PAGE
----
WWF RAW was, at its time, possibly the best looking wrestling game in the US. THQ released a title with phenomenal visuals and an impressive amount of customization for your entrance. They even attempt to mimic the camera angles popularized on the RAW broadcast, so you'll see the action from a long list of unusual perspectives.
It also had a fairly unique game mechanic in that a health meter is replaced with a popularity meter. If the crowd is really behind somebody, you won't be able to pin them, which makes it vital that one really beats down on their opponent to win. You have to work an offense based on this, so spamming a certain move actually backfires as if you do a certain move repeatedly, the audience will cease responding to it and it will end up not doing much to actually defeat the opponent. If the man is pinnable and you do not pin them, the crowd will turn on you as well. Obviously, the more popular the wrestler (such as Rock), the more difficult it is to defeat them. It is possible, but it is quite difficult. The reversal engine is based primarily on timing button presses.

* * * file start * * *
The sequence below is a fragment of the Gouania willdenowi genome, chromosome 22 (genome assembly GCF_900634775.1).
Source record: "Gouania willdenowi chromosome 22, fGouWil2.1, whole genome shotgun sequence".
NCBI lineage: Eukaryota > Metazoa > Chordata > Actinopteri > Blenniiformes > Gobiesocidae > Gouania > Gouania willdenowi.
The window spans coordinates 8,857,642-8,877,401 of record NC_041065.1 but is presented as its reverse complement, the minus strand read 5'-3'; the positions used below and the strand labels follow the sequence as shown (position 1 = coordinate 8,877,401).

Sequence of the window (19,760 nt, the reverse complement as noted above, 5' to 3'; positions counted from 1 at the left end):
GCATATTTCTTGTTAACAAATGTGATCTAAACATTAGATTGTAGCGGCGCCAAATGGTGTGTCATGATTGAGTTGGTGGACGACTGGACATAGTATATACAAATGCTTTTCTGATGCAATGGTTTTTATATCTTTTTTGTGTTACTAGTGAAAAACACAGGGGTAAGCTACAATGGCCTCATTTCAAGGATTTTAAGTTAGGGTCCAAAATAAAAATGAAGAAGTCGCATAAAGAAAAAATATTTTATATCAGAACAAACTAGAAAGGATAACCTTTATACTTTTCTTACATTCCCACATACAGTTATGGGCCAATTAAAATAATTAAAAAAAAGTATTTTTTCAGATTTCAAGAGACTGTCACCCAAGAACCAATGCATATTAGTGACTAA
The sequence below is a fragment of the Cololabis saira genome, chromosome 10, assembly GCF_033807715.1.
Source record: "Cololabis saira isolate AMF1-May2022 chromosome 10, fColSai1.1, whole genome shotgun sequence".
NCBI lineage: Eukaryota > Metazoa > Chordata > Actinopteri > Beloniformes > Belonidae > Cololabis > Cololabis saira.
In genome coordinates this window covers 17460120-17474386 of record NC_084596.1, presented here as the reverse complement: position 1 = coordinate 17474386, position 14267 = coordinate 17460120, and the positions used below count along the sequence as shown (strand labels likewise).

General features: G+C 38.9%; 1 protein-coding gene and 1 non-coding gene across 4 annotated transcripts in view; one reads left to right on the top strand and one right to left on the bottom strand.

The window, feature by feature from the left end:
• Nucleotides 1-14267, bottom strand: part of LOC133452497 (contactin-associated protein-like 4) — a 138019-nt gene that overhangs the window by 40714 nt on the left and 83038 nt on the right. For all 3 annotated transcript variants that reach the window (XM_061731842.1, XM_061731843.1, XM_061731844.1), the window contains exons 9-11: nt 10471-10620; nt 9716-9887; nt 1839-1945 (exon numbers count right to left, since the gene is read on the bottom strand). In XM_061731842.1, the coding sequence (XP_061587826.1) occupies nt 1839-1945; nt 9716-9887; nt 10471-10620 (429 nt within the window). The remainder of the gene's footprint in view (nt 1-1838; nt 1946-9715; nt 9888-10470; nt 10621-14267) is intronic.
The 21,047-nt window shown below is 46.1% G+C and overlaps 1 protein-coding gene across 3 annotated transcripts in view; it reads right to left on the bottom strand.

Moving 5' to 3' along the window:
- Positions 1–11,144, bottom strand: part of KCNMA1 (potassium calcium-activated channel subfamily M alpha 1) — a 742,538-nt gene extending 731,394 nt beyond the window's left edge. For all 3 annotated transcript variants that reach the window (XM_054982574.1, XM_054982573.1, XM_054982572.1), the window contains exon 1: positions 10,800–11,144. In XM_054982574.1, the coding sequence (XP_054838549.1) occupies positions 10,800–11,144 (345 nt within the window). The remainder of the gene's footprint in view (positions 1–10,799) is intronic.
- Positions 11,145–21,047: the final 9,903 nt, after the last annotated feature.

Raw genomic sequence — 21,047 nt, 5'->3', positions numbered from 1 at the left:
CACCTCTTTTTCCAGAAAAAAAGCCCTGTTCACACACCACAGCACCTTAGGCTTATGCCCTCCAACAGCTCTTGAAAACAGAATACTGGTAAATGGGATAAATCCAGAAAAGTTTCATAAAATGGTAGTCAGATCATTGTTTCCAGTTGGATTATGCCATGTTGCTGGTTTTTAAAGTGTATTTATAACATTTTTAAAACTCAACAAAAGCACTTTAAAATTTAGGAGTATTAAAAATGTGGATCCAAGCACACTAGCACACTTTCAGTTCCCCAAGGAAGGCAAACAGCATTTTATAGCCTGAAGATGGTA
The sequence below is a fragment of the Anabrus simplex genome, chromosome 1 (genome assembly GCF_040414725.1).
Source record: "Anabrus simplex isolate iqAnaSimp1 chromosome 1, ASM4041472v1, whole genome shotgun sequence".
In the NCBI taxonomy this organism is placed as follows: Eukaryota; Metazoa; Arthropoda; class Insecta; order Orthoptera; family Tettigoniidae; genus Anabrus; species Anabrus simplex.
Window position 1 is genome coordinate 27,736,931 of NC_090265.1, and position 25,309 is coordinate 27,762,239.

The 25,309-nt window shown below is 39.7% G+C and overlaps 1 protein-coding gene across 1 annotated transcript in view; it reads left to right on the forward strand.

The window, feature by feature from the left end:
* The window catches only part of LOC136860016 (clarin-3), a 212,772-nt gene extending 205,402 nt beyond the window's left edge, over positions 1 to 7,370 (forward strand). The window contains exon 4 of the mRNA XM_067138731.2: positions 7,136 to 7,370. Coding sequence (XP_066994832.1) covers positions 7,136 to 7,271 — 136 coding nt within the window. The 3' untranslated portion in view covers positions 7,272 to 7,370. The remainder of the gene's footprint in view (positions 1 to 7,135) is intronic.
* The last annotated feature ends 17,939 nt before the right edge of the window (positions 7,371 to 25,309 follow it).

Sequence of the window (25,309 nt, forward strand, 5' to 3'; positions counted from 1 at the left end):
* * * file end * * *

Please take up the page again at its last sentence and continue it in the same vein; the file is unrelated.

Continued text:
The grappling engine seems to borrow, somewhat, from THQ's UFC titles of that era. The grappling engine hit a medium between the No Mercy and Smackdown series.
There is no appreciable storyline in the game, something that had started appearing in wrestling games at about that point. The matches also tended to run fairly long. 15 minute or more matches are not all that unusual in WWF RAW, making quick pick-up-and-play sessions a bit of a challenge to pull off. And while the customization in your entrance is very in-depth, the customization of your characters appearance and moveset is far less in-depth. There is also no real weight classification. Anybody can do all of their moves to anybody else, no matter the size difference. Women wrestlers can bodyslam The Undertaker without a problem, for example.